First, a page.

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News & views

Parking rip-offs – an update

[16 Aug 2013] In our article (click here), we showed how councils were extorting vast sums from motorists to fill holes in their balance sheets. Drivers often fall foul of unclear signs and petty rules that induce them to make mistakes, leading to parking and other fines.

When a road system is so badly designed that it creates thousands of money-raising contraventions, highway authorities have no incentive to redesign it. Panorama showed this on 12 June 2013 when it highlighted the 30,000 contraventions a year at the Bagley’s Lane box junction in Hammersmith and Fulham, which raked in £2million in fines.

The High Court has now ruled that a residents’ parking scheme imposed by Barnet Council in 2011 was illegal because it was designed to raise revenue to fill gaps in the council’s budget rather than help meet the reasonable costs of traffic management and control. Barnet is expected to appeal the decision, which forms an important precedent because many councils, particularly in London, have been illegally using parking fines to raise revenue for some years.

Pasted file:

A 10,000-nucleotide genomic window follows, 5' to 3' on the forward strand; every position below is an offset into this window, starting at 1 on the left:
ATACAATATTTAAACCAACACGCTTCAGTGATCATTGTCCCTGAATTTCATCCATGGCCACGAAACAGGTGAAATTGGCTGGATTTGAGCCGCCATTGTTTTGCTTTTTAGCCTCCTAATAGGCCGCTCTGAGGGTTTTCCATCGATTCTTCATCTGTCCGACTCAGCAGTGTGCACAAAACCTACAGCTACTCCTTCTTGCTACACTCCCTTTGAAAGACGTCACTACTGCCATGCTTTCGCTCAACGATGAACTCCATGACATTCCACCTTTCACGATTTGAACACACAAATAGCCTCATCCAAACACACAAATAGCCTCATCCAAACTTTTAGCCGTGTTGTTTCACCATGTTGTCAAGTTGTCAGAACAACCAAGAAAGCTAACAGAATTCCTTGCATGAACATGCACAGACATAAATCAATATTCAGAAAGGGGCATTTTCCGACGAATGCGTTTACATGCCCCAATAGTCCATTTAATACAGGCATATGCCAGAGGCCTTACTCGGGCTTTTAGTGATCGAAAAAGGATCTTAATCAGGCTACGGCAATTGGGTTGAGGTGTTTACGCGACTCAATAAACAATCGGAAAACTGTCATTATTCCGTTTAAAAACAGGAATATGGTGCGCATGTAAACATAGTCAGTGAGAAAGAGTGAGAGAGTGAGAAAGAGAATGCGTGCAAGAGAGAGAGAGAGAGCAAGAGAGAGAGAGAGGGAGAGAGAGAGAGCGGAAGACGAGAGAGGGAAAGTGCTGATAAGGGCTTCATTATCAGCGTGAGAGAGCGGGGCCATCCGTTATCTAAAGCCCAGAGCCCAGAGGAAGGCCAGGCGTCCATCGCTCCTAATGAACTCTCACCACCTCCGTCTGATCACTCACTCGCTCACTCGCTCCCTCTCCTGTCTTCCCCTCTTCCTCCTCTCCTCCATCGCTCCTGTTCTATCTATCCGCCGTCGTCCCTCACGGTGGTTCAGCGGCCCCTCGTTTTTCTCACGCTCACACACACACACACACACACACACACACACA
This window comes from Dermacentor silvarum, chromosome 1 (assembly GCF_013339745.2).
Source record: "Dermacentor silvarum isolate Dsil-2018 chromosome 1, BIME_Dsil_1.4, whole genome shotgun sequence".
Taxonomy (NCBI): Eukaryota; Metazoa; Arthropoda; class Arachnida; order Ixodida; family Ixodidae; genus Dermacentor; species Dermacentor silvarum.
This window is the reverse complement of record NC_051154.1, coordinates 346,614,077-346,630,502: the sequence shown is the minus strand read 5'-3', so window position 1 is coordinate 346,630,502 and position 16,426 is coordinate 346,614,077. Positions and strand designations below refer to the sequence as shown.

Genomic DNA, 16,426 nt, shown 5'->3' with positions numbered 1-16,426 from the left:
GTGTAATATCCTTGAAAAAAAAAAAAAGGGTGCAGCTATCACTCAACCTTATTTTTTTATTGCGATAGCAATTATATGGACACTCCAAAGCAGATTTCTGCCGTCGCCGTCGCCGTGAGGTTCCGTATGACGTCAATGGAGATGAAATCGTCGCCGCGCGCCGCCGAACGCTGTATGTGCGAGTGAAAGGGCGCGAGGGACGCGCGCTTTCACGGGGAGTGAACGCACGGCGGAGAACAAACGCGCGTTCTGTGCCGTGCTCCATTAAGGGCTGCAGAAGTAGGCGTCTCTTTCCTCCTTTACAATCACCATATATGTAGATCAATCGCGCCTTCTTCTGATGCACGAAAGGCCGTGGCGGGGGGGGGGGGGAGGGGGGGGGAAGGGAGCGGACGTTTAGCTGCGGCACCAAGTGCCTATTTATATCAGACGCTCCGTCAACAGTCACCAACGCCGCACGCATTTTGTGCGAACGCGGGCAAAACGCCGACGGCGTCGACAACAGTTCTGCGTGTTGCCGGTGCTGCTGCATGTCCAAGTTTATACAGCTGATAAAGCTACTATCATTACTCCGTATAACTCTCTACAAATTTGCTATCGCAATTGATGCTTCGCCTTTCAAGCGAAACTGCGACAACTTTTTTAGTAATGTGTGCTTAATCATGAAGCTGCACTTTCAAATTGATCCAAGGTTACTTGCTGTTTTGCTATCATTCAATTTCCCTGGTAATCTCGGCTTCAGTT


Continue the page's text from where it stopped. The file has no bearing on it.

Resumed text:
It’s hard to see how, if Barnet’s scam is illegal, Hammersmith’s dodgy box junction is any better. Motorists are being used as cash cows by officials. Yet there seems no appetite for investigating whether the people responsible should be prosecuted.

In her Barnet ruling on 22 July, Mrs Justice Lang said councils were not allowed to use charges as a source of general income, even if the money was intended to pay for other transport schemes.

The case was brought by local resident David Attfield, who objected to the prices charged for residents’ and visitors’ permits in the controlled parking zone in which he lived. The price of a resident’s permit was jacked up from £40 to £100 a year and visitors’ charges raised from £1 a day to [cont]

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